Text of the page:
There was some powerful and emotional testimony this morning as families of murdered and missing Aboriginal women shared their stories at a national gathering at Carleton University in Ottawa.
It is billed as the "Peoples Gathering" and it is being held in conjunction with a national roundtable on missing and murdered Indigenous women on Parliament Hill.
CJ Julian worked as a prostitute on Vancouver's Downtown Eastside in the early 90's. She turned to drugs and the streets after her sister went missing. It almost cost her her life.
"And I was driven far out of town, and it was a cow farm I thought I was at," she said. "I ran away from there, not knowing if I was going to live or die."
It was not a cow farm, it was the infamous pig farm where Robert Picton murdered more than 20 Vancouver prostitutes. Among them was her sister and many of Julian's friends.
Julian was speaking this morning at the "Peoples Gathering". She explained how her life tumbled after her sister went missing in the early 90's. Julian says she says she ended up working the streets and turned to drugs to help ease her pain. She says she felt alone and hopeless.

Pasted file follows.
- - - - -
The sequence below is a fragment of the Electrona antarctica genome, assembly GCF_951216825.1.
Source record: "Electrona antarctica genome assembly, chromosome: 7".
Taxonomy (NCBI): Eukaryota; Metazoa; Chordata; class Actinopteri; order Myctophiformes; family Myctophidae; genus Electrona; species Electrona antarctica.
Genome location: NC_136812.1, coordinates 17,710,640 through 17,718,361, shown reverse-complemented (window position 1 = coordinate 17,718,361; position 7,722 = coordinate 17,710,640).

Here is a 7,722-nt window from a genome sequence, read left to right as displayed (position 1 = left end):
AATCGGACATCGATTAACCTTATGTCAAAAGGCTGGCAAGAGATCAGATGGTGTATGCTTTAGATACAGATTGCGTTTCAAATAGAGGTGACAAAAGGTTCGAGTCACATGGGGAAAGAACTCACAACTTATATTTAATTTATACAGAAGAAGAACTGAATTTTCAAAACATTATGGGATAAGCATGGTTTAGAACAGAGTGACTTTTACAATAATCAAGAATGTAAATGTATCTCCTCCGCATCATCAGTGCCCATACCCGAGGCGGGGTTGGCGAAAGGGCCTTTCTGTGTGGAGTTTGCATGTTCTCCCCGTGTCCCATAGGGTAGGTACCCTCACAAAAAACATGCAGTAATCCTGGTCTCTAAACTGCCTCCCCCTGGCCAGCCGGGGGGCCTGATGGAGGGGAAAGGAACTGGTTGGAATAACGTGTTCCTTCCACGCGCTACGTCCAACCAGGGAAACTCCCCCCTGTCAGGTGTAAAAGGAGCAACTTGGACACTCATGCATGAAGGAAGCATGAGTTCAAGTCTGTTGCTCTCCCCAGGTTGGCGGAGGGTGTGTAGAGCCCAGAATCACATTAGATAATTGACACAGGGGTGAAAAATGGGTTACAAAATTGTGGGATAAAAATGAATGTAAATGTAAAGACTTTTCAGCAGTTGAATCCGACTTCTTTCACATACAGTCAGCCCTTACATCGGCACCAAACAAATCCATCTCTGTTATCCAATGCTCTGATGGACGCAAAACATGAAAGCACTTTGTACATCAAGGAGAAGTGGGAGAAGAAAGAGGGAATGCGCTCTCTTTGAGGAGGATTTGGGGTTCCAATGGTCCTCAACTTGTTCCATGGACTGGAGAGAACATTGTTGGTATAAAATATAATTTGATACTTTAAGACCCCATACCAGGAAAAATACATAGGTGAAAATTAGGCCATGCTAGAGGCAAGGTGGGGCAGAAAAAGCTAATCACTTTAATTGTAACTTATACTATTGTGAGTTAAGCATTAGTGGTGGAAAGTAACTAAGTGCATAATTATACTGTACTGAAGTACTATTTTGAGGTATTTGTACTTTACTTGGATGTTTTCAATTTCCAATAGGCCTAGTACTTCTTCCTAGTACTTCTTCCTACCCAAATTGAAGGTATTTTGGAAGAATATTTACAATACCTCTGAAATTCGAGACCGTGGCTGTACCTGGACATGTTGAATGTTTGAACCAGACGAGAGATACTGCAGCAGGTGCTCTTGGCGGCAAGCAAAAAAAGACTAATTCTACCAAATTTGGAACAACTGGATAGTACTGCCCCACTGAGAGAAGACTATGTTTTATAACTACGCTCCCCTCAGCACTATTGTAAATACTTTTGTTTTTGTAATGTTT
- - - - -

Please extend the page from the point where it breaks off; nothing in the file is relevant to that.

"Shame on Canada. Each and every one of you are Canadian and I hope that this testimony I am sharing will help us make changes," she said.
Julian has turned her life around. She is now clean and sober, but still works the streets of Vancouver's east side -- this time, to help those trapped in a life of drugs, prostitution and self-destruction.
"Even if they are drug-addicted or alcoholic or Native or non-Native, it doesn't matter -- they need to be loved," she sobbed. "It's a great honour to be able to work with them and show them I care."
Julian says the problem of missing and murdered Aboriginal women is a Canadian problem that will require a collective effort.
She hopes her story and the story of thousands of others will motivate the federal government to hold a national inquiry into the issue.